Why Don’t We Do It In The Road? Look For Deer That Is.
Exactly twenty years ago I moved from a big city to the country. But not just anywhere, I bought a place that was directly across the west fence from the 1,000 acre property that myself and 5 other friends had leased for 12 years to deerhunt whitetail deer. This property is remote enough that no one else lives on the all but forgotten County Road where my place is.
At the time that I moved I considered myself a good bow and arrow deer hunter. After all, I had spent double or more time in the deer woods than anyone I knew.
My first year out here where my only neighbors are whitetail deer, wild turkey and wild hogs showed me precisely what I knew about deer … not much.
Sure I had located deer in places like the canyon, gulches, near farm crop fields, along the river, in strips of trees, as well as regularly used fence crossings. But there was more to learn, a lot more.
So today lets talk about a place deer use regularly that I overlooked for years. The bumpy 3-mile long County Road that ends in half a mile past my house. The road is made of Caliche, ground up rock, which is twice as dusty than a dirt road is, but a little bit firmer and it dries out faster.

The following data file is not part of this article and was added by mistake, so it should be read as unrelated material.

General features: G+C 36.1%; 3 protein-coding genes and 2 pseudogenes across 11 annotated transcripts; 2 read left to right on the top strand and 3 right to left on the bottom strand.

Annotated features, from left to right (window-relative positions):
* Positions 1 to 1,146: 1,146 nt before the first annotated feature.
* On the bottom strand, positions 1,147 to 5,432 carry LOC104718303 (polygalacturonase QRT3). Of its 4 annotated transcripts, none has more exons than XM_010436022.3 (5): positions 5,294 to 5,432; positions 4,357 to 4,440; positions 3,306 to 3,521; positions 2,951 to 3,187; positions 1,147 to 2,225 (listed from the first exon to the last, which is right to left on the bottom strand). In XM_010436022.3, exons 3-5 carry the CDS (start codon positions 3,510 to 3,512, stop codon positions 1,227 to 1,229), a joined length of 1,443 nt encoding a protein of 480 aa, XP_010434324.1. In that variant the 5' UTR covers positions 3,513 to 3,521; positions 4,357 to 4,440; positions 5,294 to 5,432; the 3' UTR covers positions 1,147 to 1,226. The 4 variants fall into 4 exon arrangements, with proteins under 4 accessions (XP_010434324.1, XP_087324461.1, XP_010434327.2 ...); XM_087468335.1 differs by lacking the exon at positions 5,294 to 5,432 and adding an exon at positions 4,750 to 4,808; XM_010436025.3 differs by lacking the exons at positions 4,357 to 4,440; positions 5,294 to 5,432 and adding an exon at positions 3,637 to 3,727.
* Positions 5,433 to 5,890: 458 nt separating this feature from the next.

Sitting in my office I can see my front yard, the 1-lane Caliche road, and a 40 acre crop field bordered 440 yards away by trees, a mixture of hardwoods and cedars. In the past the rancher, who once lived where I do now, planted oats in that 40 acres every year and it was a big hit with the local deer herd. The current land owner lets the field’s native grasses grow and bales them up each year.
These days, I frequently see does, bucks and wild turkeys in that field, which makes total sense considering it’s history. But what I was surprised to learn was that the Caliche road gets regular deer movement. Deer cross it. Deer travel adjacent to it. Deer travel down it.
Let’s take a look.
Yesterday I hid where I could see down the road and take pictures. It worked. I got this picture of a buck and two does near the road.
Even though it was February 2 the bucks in our area still have their antlers. And as long as those antlers are attached to their heads they are thinking about getting with does. When a doe walked along the nearby fence by the road a nice buck hurried over to see if she had any interest in hanging out. She didn’t.
The buck walked down the fence to the gate by the road and looked around.
In the future I’ll see if I can take more pictures involving this remote road and deer movement.
TO BE CONTINUED …